There have been worldwide headlines following the death at Windsor Castle of Prince Philip, Duke of Edinburgh, the devoted consort and husband of Britain's Queen Elizabeth II and 'grandfather of the nation' as people around the world mourn his loss.
The royal family and people worldwide reacted to his death, aged 99 celebrating and paying touching tributes to an extraordinary life well lived as a Royal, a husband, a father, a grandfather and in recent times, a great-grandfather.
The patriarch of the family, for 74 years of marriage Prince Philip gave tireless service and according to the Times of London by the time of his death, had undertaken 22,191 solo engagements, delivered 5,493 speeches and served as the patron of 800 charitable organisations - an unparalleled life of duty and service.
His old fashioned notions of duty and hard work are being written about in media outlets worldwide. His curiosity and sense of humour never faded as he and the Queen kept continuity and consistently amid constant change within the British monarchy. The Union Flag has been lowered to half-mast outside Buckingham Palace, and the Duke of Edinburgh's funeral, which he planned himself, will be televised around the world on Saturday.
Only around 30 relatives are expected to attend the family funeral as the late Duke will be taken in a custom-made Land Rover that he designed himself to St. George's Chapel in a ceremony that will be televised. In his trademark style, he was thought to have told the Queen, 'just stick me in the back of a Land Rover and drive me to Windsor'.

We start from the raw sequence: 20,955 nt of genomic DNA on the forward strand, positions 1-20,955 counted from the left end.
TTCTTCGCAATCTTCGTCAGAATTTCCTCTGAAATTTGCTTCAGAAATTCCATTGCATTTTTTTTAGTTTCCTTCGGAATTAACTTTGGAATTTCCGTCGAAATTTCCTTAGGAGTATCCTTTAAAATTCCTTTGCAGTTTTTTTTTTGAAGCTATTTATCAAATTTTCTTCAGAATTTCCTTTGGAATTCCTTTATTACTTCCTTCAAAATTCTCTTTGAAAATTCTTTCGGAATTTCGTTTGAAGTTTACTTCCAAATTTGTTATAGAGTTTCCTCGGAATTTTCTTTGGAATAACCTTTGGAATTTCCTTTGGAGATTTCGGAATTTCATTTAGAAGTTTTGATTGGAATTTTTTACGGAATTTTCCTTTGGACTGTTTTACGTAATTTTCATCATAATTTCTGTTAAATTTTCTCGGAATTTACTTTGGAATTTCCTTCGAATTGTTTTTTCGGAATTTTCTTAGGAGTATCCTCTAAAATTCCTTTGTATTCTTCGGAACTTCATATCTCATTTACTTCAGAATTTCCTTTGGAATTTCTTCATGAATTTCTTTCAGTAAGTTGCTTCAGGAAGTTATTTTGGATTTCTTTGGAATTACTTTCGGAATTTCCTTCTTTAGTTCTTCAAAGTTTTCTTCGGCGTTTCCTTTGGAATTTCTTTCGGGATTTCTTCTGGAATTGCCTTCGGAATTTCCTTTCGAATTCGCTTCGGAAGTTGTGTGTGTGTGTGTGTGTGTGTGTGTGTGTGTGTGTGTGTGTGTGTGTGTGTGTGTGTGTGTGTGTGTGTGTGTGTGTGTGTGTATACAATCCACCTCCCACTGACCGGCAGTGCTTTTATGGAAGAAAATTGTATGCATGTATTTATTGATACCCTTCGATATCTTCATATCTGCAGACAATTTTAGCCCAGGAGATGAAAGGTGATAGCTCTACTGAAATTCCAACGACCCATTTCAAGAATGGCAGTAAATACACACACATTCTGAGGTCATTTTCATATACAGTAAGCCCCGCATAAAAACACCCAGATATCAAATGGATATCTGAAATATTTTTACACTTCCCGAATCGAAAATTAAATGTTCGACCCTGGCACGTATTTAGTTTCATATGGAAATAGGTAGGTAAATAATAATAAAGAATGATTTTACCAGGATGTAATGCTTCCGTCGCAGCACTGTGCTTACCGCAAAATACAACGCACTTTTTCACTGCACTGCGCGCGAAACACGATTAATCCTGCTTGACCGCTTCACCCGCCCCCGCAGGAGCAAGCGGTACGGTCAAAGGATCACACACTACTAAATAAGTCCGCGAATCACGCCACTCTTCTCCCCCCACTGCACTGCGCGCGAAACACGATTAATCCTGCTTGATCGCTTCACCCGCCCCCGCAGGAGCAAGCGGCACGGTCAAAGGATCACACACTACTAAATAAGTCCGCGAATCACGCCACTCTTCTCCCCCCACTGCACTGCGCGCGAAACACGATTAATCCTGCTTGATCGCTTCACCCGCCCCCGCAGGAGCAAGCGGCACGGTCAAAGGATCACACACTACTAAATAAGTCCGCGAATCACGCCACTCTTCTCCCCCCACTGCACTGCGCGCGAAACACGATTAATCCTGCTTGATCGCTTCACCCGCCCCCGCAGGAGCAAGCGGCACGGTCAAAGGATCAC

So what now for the Royal family? His grandsons Prince William and Prince Harry (without Meghan Markle, who has been advised not to travel because of the impending arrival of their second child) are expected to stand shoulder to shoulder to mourn their grandfather, and it is anticipated to be a 'time of healing for the family who is 'united in grief. This will be the first time for the brothers to meet since the bombshell Oprah interview where Harry claimed that his brother was 'trapped'.
Meanwhile, the Queen is said to be 'in contemplative mode' as she comes to terms with the loss of her steadfast companion, supporter and closest confidante of over seven decades. Her Majesty shared a touching tribute on the Royal Family's social media a day after her husband died, quoting the words she spoke on their Golden Wedding Anniversary in 1997. "He has, quite simply, been my strength and stay all these years, and I, and his whole family, and this and many other countries, owe him a debt greater than he would ever claim, or we shall ever know".